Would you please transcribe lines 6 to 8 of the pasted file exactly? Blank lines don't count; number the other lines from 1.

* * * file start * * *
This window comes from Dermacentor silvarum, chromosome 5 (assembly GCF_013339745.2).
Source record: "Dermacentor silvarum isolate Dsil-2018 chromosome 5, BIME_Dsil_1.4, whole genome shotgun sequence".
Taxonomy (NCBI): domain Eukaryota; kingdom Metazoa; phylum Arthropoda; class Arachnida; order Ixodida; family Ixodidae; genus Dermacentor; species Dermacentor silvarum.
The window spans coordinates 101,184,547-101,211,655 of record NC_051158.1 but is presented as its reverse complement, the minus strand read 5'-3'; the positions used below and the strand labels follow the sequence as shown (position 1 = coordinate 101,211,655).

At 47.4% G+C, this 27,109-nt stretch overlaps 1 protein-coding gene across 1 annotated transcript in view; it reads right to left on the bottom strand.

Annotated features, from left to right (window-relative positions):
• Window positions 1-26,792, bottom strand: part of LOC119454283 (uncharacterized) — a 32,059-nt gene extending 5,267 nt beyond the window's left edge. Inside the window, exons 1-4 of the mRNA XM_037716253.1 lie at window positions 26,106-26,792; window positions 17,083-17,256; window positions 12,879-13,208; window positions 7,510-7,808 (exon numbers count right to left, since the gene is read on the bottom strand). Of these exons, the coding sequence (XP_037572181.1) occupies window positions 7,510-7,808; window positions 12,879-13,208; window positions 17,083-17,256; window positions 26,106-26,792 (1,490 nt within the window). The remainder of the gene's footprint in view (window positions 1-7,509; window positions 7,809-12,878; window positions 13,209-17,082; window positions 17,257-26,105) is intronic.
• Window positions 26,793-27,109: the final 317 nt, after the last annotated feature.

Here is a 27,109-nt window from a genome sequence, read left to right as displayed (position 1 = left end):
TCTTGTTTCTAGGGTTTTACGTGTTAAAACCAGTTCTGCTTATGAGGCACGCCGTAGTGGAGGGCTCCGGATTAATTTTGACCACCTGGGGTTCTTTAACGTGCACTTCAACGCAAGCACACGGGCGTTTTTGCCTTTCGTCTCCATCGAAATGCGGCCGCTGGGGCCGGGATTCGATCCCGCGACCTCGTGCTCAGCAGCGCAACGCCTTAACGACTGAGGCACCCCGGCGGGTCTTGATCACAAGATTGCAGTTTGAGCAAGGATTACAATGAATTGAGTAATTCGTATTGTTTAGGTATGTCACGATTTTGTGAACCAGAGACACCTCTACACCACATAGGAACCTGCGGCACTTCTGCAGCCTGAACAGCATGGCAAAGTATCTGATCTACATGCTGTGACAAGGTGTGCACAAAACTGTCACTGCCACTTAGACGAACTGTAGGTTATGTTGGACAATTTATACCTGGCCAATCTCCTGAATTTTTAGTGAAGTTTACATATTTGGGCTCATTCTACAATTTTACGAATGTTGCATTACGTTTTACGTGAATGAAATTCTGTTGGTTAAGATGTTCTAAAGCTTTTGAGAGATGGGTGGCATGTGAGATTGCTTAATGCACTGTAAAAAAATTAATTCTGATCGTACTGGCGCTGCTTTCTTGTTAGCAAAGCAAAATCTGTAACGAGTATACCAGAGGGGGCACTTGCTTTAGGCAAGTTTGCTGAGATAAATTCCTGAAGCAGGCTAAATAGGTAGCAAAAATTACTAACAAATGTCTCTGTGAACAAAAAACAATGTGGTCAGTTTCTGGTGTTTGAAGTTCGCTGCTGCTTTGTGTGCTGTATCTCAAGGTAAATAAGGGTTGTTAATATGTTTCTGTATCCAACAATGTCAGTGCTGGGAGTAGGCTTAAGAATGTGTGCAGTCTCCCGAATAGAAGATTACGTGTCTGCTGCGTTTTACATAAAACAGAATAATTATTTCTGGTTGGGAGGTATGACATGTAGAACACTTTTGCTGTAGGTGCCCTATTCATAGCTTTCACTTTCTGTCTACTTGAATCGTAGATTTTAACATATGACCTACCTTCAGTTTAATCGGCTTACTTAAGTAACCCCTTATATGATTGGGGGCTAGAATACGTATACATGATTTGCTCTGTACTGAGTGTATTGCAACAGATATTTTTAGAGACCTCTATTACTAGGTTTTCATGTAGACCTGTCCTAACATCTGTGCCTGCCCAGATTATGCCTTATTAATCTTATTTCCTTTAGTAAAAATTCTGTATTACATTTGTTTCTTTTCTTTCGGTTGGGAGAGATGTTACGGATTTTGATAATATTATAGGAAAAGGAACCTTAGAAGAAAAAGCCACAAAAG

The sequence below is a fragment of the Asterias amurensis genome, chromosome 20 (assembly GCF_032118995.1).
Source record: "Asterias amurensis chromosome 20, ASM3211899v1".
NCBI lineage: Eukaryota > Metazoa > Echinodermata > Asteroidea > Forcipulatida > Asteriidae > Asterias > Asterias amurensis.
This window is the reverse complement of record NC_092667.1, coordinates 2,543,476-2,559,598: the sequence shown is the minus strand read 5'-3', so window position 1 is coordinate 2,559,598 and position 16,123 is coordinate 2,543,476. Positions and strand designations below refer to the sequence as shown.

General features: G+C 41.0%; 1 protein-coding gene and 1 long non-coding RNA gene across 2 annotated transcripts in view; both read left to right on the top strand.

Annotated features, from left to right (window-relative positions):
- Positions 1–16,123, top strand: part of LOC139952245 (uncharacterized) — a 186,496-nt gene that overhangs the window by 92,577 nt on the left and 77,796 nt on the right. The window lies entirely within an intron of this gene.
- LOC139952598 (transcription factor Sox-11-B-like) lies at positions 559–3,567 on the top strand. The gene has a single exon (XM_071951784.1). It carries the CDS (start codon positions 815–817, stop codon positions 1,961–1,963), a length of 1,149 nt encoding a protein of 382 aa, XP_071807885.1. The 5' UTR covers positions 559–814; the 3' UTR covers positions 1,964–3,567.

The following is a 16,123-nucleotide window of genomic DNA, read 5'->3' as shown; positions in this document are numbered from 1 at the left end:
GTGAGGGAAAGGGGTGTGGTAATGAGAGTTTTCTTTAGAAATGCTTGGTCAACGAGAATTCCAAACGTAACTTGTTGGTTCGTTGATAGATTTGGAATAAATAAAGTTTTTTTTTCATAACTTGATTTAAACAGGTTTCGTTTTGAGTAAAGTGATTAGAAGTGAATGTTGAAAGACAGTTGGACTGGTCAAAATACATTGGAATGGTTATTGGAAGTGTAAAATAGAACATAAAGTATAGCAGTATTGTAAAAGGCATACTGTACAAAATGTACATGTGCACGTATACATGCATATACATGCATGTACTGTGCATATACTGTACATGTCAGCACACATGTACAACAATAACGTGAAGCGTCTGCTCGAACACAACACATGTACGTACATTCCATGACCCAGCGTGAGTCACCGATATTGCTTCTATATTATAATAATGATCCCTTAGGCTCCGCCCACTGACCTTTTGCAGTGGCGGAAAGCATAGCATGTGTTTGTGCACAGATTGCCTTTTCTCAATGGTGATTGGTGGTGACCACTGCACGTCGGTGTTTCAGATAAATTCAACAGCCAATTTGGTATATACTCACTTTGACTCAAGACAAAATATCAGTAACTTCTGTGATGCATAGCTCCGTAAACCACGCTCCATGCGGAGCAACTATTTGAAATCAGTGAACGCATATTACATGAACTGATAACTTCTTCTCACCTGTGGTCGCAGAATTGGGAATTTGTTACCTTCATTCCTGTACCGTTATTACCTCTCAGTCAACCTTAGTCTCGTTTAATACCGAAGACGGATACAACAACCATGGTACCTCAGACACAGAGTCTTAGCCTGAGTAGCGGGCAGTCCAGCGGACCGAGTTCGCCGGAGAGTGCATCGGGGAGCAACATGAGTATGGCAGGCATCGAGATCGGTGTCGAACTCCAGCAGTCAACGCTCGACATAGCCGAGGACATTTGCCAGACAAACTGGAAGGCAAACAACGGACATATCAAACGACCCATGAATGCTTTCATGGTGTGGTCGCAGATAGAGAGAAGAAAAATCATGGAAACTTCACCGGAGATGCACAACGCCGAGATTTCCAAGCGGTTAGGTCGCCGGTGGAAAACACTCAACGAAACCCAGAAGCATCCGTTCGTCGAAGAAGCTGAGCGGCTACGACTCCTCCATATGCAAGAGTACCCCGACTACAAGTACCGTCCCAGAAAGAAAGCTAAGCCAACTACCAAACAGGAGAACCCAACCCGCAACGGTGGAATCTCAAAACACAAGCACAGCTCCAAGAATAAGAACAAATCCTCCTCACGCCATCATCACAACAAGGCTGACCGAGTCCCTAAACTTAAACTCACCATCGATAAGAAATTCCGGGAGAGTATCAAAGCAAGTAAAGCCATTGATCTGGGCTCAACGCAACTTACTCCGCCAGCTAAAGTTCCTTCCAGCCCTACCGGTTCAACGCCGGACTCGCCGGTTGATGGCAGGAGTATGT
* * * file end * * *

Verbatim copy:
Annotated features, from left to right (window-relative positions):
• Window positions 1-26,792, bottom strand: part of LOC119454283 (uncharacterized) — a 32,059-nt gene extending 5,267 nt beyond the window's left edge. Inside the window, exons 1-4 of the mRNA XM_037716253.1 lie at window positions 26,106-26,792; window positions 17,083-17,256; window positions 12,879-13,208; window positions 7,510-7,808 (exon numbers count right to left, since the gene is read on the bottom strand). Of these exons, the coding sequence (XP_037572181.1) occupies window positions 7,510-7,808; window positions 12,879-13,208; window positions 17,083-17,256; window positions 26,106-26,792 (1,490 nt within the window). The remainder of the gene's footprint in view (window positions 1-7,509; window positions 7,809-12,878; window positions 13,209-17,082; window positions 17,257-26,105) is intronic.
• Window positions 26,793-27,109: the final 317 nt, after the last annotated feature.